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    It will take the United States a long time to complete its project to launch spacecraft with American astronauts into orbit from US soil, following the country's refusal to use Russian Soyuz launchers, Andrei Ionin, chief analyst at GLONASS Union, told RIA Novosti Wednesday.

    MOSCOW, September 17 (RIA Novosti) - It will take the United States a long time to complete its project to launch spacecraft with American astronauts into orbit from US soil, following the country's refusal to use Russian Soyuz launchers, Andrei Ionin, chief analyst at GLONASS Union, told RIA Novosti Wednesday.

    "It's important to understand that the implementation of the new American pilot project will be completed not by the end of 2017, as it has been announced, but in 2018-2020 at best. That's if everything goes according to plan, with no accidents," Ionin said.

    The expert noted that, despite the fact that the United States has developed the partially reusable Dragon cargo spacecraft, to create a crewed version will be much more difficult.

    "In the USSR, the development took a reverse course: the Soyuz crewed spacecraft, legendary in its reliability, was created first, and then, based on that, the Progress expendable cargo spacecraft was developed," Ionin recalled.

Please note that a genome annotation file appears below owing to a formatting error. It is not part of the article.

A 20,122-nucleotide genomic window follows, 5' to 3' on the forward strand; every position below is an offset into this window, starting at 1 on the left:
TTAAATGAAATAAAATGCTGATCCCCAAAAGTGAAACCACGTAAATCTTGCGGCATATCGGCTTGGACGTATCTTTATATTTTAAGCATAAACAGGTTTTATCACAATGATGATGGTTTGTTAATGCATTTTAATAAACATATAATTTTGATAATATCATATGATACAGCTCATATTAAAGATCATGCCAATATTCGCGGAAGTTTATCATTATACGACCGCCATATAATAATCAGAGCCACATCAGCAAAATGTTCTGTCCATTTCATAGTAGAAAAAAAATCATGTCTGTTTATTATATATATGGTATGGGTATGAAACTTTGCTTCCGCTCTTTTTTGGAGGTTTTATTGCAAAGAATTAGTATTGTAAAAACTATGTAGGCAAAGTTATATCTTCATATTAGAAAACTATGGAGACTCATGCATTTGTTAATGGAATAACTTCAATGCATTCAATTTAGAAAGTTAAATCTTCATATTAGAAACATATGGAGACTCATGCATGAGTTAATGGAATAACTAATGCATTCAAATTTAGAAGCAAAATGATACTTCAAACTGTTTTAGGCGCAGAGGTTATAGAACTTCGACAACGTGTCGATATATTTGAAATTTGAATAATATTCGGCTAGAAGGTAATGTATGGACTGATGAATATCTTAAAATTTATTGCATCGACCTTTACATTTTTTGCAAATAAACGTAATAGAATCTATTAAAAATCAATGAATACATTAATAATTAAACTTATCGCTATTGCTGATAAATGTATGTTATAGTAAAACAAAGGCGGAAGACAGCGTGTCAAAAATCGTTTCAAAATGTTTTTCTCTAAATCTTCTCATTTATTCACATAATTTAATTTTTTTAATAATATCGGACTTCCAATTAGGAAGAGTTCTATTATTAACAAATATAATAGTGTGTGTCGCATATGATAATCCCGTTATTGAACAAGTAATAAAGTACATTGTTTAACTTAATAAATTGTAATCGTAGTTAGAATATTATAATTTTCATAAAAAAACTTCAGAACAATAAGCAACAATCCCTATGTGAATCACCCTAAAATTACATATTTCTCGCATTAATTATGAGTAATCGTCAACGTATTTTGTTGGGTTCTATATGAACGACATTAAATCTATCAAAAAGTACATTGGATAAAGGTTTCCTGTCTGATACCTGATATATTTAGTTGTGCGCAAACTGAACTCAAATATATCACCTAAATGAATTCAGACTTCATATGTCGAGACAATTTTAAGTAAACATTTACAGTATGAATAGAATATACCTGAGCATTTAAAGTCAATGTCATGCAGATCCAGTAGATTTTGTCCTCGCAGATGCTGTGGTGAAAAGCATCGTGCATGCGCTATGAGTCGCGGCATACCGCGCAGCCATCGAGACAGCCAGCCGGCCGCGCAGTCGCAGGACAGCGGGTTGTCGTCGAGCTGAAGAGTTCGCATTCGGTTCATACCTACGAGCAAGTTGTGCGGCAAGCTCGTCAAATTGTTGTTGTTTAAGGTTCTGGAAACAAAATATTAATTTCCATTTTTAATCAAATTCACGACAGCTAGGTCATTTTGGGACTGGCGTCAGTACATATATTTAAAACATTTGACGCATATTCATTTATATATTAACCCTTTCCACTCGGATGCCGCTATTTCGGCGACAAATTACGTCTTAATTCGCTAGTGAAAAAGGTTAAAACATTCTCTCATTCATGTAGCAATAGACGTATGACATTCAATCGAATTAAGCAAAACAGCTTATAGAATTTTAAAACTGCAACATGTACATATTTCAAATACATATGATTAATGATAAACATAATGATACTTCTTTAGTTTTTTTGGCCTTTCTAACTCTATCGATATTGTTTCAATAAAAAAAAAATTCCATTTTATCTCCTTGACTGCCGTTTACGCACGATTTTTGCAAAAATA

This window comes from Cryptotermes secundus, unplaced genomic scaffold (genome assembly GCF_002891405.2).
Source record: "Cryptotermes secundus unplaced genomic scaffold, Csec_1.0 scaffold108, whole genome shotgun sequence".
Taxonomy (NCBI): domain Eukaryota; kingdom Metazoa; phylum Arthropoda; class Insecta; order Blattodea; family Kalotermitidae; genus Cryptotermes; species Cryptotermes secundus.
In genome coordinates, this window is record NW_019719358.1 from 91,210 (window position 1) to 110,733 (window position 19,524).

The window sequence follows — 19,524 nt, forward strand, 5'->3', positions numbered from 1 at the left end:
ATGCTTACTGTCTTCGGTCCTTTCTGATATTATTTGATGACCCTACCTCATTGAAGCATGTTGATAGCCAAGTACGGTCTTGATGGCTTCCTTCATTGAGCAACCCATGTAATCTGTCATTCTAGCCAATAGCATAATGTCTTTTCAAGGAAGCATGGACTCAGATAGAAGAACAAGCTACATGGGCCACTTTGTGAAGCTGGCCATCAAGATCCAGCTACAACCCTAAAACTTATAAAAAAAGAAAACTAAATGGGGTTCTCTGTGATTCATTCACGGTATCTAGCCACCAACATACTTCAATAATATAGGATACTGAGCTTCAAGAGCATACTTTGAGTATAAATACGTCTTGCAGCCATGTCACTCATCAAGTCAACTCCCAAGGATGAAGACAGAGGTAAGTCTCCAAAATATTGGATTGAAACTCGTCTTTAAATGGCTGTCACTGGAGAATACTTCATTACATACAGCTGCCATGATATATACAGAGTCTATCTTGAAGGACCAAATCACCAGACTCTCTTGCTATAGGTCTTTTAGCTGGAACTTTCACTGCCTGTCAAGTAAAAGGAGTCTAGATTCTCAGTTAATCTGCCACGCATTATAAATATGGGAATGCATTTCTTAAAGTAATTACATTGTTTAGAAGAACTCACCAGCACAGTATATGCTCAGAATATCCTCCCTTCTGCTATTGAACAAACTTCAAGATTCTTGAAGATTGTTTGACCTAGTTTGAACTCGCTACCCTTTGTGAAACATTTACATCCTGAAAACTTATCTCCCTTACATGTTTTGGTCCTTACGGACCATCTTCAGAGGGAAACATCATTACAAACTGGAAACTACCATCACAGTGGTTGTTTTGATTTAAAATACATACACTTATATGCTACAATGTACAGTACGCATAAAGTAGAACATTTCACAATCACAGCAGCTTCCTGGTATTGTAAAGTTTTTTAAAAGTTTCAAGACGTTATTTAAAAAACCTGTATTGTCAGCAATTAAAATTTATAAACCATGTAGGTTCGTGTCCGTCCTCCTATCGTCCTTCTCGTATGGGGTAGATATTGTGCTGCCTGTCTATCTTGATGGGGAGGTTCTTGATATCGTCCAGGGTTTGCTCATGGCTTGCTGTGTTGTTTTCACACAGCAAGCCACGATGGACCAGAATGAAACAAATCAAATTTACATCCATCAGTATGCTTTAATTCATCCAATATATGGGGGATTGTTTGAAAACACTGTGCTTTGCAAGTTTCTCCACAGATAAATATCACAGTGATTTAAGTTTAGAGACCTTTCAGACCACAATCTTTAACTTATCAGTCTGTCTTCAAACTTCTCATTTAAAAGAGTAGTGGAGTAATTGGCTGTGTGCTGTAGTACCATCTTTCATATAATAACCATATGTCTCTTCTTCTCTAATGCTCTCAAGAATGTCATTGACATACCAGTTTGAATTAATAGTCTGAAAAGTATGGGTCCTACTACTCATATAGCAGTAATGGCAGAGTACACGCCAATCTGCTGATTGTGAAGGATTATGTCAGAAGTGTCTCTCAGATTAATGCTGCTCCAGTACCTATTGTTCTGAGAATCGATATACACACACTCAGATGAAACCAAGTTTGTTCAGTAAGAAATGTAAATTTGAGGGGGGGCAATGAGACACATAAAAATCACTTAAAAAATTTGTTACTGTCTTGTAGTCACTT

NASA currently pays Moscow $70 million for every astronaut carried into space by Russian Soyuz capsules, according to the latest deal signed last year and in effect until 2017.

    On September 17, NASA announced that it had signed a $6.8 billion contract with Boeing and SpaceX to build its own spaceship, to carry astronauts to the International Space Station (ISS) starting in 2017.

    Initially, NASA intended to launch the first astronauts under a new commercial crew program by 2015, however, budget issues postponed it until 2017.

    Attempts at launching a commercial space program were made during George W. Bush's presidency but President Barack Obama's administration has not shown much support for the initiative, causing time delays.

    NASA hopes to carry out two trips to the ISS a year, on average.

    It is planned that the Boeing CST-100 and SpaceX' Dragon crewed spacecraft will lift off from the Kennedy Center's Cape Canaveral launch complex and carry four-person crews to the ISS, where they will remain docked for 210 days, and then fly the astronauts back to Earth.

    The views and opinions expressed in the article do not necessarily reflect those of Sputnik.

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